Pew: Web a Key 'Friending' Tool

If a new Pew Research study is any indication, broadband deployment is key to friendship as well as entrepreneurship.

A just-released study of 1,060 teens ages 13-17 found that a majority (57%) had made a friend online, with 29% saying they had made almost a half-dozen friends. Not surprisingly, the majority of those friendships (64%) started on social media sites, though gaming was a big draw for boys.

But as the Las Vegas business community likes to brag about its city, what happens online tends to remain online. Only 20% of online teens said they have met their online friend(s) in person.

The survey found boys were more likely to make online friends than girls (61% vs. 52%). But girls were more likely to find their friends on social media (78%) than boys (52%). Boys tend to meet their friends gaming (57%), while relatively few girls (13%) do so.

On the other hand, 84% of boys said they played online games compared with 59% of girls.

“Teens still spend substantial amounts of time with friends in-person, especially at school,” said Amanda Lenhart, associate director for research at the Pew Research Center and lead author of the report. “But mobile phones, social media and, for boys, online video gaming have become deeply enmeshed in creating and maintaining teen friendships."

In fact, the study found that while only 25% said they interacted in person with their friends on a daily basis, 55% said they did so via texting, 27% said they IM'd friends daily, and 23% said they met up on social media sites.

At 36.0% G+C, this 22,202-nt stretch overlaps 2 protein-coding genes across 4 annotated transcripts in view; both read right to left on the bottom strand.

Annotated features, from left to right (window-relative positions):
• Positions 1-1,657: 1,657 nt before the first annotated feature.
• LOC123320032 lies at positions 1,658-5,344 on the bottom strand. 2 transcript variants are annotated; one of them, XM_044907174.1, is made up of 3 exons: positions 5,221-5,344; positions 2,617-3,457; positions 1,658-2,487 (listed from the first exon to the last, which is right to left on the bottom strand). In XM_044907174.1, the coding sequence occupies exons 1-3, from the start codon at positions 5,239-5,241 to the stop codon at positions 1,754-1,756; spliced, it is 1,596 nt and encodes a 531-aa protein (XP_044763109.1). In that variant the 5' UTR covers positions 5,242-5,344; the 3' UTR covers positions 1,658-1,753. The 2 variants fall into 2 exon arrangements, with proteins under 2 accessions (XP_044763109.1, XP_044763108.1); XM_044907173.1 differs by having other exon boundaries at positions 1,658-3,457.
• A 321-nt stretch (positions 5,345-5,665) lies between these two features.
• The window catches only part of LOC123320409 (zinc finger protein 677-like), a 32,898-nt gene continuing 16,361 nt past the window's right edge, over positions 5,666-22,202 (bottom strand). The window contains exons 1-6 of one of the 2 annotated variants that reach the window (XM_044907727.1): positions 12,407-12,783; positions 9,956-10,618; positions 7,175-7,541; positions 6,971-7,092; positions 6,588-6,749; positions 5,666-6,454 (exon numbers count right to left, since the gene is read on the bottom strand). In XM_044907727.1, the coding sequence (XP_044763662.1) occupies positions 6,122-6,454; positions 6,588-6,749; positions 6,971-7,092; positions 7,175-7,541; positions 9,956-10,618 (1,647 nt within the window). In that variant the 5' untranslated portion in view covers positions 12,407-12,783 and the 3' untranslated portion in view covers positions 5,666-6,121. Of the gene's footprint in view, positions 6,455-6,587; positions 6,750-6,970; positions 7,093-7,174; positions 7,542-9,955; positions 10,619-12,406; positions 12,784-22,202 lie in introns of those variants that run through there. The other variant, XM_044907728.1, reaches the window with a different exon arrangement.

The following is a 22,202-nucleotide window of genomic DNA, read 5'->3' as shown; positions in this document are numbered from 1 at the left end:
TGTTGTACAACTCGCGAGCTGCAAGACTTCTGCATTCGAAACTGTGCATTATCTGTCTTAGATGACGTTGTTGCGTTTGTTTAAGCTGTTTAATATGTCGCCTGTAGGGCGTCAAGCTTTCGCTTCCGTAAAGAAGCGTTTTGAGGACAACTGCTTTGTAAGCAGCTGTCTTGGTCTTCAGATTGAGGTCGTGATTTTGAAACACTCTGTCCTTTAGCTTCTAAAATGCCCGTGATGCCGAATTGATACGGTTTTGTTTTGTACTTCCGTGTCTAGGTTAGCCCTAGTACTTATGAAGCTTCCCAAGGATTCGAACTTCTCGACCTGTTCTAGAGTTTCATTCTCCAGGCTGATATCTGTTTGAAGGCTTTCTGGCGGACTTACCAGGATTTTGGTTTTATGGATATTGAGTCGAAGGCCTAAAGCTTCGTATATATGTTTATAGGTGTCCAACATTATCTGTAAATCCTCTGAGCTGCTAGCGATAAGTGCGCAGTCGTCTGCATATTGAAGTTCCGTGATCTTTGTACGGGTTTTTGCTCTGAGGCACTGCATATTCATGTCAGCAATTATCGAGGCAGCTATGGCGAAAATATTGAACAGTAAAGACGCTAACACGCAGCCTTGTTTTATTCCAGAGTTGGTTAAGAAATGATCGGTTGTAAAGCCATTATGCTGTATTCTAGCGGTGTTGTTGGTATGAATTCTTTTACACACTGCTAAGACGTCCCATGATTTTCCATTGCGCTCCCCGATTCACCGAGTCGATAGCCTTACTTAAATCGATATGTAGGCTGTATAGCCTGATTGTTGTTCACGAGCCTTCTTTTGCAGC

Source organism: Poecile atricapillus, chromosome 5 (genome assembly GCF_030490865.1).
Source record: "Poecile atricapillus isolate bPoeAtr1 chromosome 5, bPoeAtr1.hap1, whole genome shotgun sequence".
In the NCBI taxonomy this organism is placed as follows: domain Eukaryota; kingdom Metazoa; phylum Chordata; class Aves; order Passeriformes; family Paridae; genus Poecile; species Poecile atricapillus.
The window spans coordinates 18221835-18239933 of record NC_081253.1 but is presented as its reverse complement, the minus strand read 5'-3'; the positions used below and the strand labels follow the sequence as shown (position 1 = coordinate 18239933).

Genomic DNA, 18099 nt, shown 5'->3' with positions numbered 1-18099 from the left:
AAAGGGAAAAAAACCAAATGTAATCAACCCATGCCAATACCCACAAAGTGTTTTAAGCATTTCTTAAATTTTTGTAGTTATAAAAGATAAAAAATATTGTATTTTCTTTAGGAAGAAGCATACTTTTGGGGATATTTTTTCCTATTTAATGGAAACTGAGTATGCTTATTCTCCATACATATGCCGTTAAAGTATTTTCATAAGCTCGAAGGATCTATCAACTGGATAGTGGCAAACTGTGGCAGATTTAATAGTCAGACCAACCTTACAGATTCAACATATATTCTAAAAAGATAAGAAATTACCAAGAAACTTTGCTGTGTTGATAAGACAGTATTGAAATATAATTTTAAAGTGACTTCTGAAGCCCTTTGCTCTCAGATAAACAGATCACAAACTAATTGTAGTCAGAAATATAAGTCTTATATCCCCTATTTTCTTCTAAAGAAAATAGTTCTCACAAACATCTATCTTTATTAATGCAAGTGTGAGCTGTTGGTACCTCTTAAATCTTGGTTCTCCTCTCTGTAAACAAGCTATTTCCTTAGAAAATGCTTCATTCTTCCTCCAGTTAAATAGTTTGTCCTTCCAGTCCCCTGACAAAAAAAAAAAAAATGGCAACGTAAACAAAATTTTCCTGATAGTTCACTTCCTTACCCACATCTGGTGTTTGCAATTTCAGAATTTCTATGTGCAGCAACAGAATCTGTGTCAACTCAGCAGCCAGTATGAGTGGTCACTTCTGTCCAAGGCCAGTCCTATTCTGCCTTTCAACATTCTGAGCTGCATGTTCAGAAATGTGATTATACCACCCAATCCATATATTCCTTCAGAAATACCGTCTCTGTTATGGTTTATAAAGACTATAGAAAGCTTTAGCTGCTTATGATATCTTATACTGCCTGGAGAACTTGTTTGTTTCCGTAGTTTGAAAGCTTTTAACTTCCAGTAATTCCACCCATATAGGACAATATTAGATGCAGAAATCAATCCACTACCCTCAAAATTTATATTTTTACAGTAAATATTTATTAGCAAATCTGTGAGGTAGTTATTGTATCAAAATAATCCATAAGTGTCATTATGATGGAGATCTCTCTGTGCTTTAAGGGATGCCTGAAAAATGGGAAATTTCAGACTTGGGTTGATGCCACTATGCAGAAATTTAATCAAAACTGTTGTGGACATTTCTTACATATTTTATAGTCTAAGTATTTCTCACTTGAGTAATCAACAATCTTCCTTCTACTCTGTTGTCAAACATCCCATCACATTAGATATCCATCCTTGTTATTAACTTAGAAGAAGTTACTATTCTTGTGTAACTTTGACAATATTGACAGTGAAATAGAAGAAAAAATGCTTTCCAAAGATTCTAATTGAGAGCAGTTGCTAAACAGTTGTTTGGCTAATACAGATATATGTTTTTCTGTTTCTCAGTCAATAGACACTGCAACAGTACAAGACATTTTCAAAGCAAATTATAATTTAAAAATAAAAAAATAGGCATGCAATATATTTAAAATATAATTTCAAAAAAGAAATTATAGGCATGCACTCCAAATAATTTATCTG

The study found some downsides to all that sharing. Among those findings:

-- 88% of teen social media users believe people share too much information about themselves on social media;

-- 42% have had someone post things on social media about them that they cannot change or control;

-- 21% report feeling worse about their own life because of what they see from other friends on social media;

-- 40% report feeling pressure to post only content that makes them look good to others; and

-- 39% say they feel pressure to post content that will be popular and get lots of comments or likes."

John Eggerton

Contributing editor John Eggerton has been an editor and/or writer on media regulation, legislation and policy for over four decades, including covering the FCC, FTC, Congress, the major media trade associations, and the federal courts. In addition to Multichannel News and Broadcasting + Cable, his work has appeared in Radio World, TV Technology, TV Fax, This Week in Consumer Electronics, Variety and the Encyclopedia Britannica.